Life is way too short to be wasted on mediocre books. The problem is shortlisting the ones that are extraordinary. That’s what I figured when I joined book groups.
Aishwarya Sampath mentioned this book sometime back and then Edathua Teejay endorsed in a comment so I put it up on my list. My deepest gratitude to you both for this gift.
It has kept me blissfully awake the past few days.
Questions of rationalism, free-thought, the scientific method and the biggest holy cow of all – religion. What happens when we look at rationalism from the perspective of a monk? Can we frame even one sentence, where religious dogma and the scientific method, coexist in peace? And yet the father of modern genetics was a monk (Gregor Mendel).
When the arena of the clash between reason and religion is a library, peeps like me feel the book was written just for us. ‘Theophany’, a word I learnt from this book, that’s what it felt like.
If God herself had chosen to manifest to me last week, she would have felt quite ignored, busy as I was with this spectacular book.
//….You know that, although very learned, he is not a man to appreciate the library. He considers it a secular lure…..For the most part he stays in church, meditating, praying….//
I’m always in favour of succumbing to ‘secular lures’, or libraries instead of brainclogging dead ends of dogma.
//….I must believe that my proposition works, because I learned it by experience, but to believe it I must assume there are universal laws. Yet I cannot speak of them, because the very concept that universal laws and an established order exist would imply that God is their prisoner…//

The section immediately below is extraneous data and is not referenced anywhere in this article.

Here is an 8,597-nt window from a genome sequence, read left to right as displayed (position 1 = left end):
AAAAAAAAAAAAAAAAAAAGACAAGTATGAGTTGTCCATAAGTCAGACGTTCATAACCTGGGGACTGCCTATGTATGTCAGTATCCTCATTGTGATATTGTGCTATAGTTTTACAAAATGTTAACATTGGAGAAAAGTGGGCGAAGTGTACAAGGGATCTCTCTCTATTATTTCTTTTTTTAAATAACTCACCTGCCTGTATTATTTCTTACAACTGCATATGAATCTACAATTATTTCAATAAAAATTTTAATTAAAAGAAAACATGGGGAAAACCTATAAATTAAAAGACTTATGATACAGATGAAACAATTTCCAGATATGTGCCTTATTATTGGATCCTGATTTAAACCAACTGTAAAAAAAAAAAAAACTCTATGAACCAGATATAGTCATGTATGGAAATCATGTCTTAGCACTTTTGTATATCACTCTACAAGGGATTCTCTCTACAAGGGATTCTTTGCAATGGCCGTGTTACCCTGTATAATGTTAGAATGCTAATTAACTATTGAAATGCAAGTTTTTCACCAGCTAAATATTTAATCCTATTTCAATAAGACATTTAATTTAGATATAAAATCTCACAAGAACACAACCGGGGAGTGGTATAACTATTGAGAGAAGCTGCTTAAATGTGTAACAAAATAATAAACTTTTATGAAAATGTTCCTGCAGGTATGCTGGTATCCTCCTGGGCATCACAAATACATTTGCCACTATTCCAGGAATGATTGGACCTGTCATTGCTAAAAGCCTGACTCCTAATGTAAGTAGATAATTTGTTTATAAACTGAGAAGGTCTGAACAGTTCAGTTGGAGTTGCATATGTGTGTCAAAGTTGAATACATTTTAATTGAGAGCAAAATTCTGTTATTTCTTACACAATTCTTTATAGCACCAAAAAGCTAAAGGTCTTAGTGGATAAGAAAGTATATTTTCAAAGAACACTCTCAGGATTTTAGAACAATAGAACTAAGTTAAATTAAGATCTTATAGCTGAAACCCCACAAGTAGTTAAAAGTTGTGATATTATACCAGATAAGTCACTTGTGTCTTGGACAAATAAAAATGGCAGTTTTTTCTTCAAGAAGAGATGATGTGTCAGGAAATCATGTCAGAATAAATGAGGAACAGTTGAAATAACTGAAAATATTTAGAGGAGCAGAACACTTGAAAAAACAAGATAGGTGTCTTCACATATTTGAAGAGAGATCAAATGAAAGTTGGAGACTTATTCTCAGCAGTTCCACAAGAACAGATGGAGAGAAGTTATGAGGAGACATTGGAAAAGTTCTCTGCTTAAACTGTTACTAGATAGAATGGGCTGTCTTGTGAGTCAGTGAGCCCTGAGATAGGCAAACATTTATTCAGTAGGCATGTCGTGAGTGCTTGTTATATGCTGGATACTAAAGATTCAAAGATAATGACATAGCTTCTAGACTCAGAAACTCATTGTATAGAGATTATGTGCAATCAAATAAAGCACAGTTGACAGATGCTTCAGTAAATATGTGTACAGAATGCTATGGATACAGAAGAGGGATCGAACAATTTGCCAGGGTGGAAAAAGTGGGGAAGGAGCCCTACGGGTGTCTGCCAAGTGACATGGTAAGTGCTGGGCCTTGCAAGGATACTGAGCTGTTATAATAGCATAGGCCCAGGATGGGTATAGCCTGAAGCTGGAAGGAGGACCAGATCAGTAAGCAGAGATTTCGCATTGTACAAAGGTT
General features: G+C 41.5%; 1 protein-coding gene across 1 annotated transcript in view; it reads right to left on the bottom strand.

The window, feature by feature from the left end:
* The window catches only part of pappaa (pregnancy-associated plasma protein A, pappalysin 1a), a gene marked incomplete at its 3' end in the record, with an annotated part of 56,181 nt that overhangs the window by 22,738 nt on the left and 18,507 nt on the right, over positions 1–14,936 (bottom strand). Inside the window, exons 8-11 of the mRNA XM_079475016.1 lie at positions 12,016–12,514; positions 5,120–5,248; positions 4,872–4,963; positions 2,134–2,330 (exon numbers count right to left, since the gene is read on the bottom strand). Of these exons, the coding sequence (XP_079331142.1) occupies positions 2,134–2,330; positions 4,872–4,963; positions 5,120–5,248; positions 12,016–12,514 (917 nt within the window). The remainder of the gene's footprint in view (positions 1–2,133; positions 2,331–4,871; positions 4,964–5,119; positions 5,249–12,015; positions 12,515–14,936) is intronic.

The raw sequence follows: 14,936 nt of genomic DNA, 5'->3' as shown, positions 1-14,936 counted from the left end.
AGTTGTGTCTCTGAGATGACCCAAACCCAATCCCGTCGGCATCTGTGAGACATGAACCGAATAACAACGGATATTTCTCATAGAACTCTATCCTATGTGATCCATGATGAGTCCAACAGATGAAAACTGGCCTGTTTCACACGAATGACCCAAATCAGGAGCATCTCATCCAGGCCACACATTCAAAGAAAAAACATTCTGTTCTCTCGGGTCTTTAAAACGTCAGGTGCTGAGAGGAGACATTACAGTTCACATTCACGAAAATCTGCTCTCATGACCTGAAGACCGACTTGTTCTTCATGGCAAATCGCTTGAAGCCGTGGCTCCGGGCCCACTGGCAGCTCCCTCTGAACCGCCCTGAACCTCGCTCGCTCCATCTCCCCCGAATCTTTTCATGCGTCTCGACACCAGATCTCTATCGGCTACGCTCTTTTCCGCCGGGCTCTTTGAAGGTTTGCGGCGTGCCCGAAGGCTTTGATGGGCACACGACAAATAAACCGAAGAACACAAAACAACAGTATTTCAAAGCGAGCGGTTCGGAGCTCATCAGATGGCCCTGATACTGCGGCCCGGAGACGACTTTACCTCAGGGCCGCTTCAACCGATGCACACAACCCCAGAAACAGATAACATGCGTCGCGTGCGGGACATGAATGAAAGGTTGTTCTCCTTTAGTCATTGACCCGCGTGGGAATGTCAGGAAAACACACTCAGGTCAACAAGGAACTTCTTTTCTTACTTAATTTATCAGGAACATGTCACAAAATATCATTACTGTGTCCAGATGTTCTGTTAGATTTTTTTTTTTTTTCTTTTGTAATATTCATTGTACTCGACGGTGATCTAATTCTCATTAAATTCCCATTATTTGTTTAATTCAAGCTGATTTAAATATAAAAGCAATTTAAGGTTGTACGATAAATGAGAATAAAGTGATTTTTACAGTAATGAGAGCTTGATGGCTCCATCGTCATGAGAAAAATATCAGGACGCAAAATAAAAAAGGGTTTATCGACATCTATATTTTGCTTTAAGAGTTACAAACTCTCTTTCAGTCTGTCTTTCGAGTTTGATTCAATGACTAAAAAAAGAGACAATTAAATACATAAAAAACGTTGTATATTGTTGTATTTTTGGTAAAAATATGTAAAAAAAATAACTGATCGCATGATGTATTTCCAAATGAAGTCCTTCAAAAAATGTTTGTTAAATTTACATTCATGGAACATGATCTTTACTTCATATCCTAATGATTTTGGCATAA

Is physics God? What a breathtaking takedown of intelligent design! The protagonists’ dear friend William of Occam would have approved.
When the detective confronts the killer, this is how the narrator describes the encounter.
//I realised, with a shudder, that at this moment these two men, arrayed in a mortal conflict, were admiring each other, as if each had acted only to win the other’s applause…..
……the act of seduction going on before my eyes at that moment….each of the two interlocutors making, as it were, mysterious appointments with the other, each secretly aspiring to the other’s approbation, each fearing and hating the other.//
Reason is suspended, because the prey and predator are too busy admiring each other, not yet aware who has won the game and who has lost. The reader alone knows because evil cannot win.
The translator has done a job par excellence. May we all be blessed with such books that make our insomnia worthwhile.
One thought on “The Name of the Rose (book review)”
I feel like reading this one because of how beautifully you have written it’s review.